Smart investors and market commentators, such as John Paulson, Warren Buffett and Marc Faber, have recently argued that purchasing appropriately priced stocks is one of the best ways for investors to prevent their wealth from diminishing from the effects of inflation.
The argument is that certain businesses — with low material costs and high markups combined with pricing power and a strong competitive moat — are able to pass along input-cost increases to customers. Therefore, earnings are able to increase faster than the rate of inflation.
A couple of guys argued against that recently. They claim businesses traded in 1981 for less, relative to book value, than they did in 1973. As a result, stock prices increased slower than book values.
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The S&P 500 added only 3 percent annually during this stretch — again including the after-tax value of dividends — but since inflation compounded at 9 percent per year, stocks’ real value declined 40 percent.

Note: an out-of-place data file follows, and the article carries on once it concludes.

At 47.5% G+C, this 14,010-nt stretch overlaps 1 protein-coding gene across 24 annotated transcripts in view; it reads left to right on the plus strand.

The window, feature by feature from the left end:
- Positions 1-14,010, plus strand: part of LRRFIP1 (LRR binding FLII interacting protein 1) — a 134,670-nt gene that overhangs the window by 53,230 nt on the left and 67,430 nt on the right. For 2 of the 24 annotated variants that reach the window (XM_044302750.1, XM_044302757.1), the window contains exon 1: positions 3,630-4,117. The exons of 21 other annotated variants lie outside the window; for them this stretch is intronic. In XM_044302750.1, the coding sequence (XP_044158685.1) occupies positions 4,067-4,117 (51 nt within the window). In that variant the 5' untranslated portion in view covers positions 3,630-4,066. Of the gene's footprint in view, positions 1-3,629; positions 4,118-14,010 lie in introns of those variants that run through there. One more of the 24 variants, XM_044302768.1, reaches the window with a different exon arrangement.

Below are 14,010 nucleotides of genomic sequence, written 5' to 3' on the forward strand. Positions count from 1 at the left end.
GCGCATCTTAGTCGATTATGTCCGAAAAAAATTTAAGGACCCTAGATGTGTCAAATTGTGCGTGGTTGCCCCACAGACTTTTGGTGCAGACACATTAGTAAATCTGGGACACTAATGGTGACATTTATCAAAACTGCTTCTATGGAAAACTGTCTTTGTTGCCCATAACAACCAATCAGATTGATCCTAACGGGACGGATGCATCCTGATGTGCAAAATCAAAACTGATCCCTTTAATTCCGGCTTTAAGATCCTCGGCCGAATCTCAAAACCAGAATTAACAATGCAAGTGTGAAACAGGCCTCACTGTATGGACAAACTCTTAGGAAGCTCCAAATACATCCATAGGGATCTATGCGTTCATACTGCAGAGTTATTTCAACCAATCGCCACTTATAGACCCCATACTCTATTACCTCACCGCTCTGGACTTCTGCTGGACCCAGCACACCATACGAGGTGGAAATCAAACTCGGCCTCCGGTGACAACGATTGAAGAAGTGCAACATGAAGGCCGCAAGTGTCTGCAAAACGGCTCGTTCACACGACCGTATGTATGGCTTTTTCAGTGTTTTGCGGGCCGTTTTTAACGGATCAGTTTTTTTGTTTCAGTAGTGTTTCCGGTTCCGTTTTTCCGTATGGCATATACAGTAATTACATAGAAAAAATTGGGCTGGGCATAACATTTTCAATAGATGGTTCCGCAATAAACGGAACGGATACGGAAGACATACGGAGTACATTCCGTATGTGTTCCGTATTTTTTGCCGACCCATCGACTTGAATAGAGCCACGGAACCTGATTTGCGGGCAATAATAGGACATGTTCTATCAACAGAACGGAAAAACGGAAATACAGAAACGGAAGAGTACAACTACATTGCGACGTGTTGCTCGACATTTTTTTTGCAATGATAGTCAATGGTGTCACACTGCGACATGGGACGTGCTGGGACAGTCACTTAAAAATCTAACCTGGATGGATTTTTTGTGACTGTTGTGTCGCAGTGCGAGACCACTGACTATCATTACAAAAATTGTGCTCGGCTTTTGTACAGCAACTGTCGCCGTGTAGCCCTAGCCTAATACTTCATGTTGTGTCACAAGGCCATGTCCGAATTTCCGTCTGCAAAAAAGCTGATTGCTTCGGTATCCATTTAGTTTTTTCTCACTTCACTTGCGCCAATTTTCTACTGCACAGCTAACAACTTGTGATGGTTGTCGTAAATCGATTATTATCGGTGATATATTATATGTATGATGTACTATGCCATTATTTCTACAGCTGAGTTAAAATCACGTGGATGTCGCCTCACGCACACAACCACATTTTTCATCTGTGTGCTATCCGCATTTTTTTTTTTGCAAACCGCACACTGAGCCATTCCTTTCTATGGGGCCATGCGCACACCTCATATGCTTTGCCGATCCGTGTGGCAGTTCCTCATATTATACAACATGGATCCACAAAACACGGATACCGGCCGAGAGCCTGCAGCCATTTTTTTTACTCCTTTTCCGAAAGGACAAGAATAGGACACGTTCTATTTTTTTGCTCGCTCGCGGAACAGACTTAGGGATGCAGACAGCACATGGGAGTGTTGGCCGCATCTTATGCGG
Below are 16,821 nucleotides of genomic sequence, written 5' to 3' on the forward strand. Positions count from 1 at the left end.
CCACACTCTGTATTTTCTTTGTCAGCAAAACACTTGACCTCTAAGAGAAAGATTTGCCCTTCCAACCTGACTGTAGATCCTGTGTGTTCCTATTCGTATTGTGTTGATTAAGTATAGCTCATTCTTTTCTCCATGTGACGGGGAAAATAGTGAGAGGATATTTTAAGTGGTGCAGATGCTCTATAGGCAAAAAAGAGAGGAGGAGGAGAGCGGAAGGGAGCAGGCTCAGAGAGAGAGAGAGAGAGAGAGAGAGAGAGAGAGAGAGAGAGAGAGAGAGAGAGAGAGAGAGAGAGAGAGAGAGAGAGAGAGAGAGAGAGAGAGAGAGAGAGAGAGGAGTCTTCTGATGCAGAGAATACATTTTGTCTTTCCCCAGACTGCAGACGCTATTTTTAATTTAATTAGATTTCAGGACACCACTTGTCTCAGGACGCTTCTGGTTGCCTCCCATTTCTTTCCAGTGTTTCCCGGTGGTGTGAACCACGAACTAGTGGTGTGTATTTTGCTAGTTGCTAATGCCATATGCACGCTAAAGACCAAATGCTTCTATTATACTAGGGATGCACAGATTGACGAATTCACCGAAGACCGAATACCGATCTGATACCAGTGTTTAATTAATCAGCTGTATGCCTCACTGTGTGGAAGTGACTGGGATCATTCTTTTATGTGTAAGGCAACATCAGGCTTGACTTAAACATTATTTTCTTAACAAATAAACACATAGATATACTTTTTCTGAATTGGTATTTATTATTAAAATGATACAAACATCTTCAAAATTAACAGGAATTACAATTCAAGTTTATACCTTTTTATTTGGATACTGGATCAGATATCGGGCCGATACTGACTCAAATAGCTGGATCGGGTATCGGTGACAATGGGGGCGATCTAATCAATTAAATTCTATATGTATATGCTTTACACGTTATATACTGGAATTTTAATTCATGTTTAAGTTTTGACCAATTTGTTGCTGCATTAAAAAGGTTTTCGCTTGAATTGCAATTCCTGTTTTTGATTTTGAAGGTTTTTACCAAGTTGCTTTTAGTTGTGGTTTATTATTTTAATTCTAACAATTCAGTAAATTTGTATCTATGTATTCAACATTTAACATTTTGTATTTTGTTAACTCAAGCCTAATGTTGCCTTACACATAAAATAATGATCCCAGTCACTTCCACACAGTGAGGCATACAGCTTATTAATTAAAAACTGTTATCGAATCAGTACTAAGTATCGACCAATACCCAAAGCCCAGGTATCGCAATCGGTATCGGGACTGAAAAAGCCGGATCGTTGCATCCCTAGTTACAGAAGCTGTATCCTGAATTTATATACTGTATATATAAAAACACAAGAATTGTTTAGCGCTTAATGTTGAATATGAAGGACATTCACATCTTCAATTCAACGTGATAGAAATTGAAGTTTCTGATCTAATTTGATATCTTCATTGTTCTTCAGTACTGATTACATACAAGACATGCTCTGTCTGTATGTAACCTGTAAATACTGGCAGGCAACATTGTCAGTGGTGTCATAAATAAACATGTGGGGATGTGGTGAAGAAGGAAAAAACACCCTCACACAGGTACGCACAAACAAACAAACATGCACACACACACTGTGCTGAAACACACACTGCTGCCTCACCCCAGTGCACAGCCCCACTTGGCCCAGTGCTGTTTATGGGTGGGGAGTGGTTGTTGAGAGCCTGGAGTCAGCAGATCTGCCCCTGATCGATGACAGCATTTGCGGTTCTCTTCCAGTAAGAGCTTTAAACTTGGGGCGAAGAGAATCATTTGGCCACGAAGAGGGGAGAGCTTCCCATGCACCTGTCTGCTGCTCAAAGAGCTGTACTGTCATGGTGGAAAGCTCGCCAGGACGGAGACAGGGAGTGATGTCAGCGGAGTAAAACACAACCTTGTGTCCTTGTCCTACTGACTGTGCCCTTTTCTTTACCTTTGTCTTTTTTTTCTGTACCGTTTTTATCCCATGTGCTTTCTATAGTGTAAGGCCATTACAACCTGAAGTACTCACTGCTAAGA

How did gold do? Followers of the gold markets know that gold spiked from about $100 an ounce in August 1976 to more than $825 an ounce in January 1980. That is equivalent to about $2,200 in today’s dollars. The current price is about 60 percent of the inflation-adjusted highs 31 years ago. Inflation was more than 10 percent every year from 1979-1981
So gold is a better hedge than stocks right? Not so fast.
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That was much faster than the 9 percent inflation compounded annually. Berkshire Hathaway — the holding company of my investing mentor Warren Buffett — compounded his book value at around 20 percent.
My top two selections in my Dividend Machine have ROEs of more than 80 percent and have outperformed gold during the past 11 years. Gold has compounded at more than 17 percent annually in that time. My top stock boasts 23 percent with reinvested dividends in that time frame.
By combining safety, income and growth at an appropriate price, it is my belief that such stocks I choose for my Dividend Machine can offer investors the best opportunity to compound their wealth, irrespective of the inflation rate.
About the Author: Bill Spetrino
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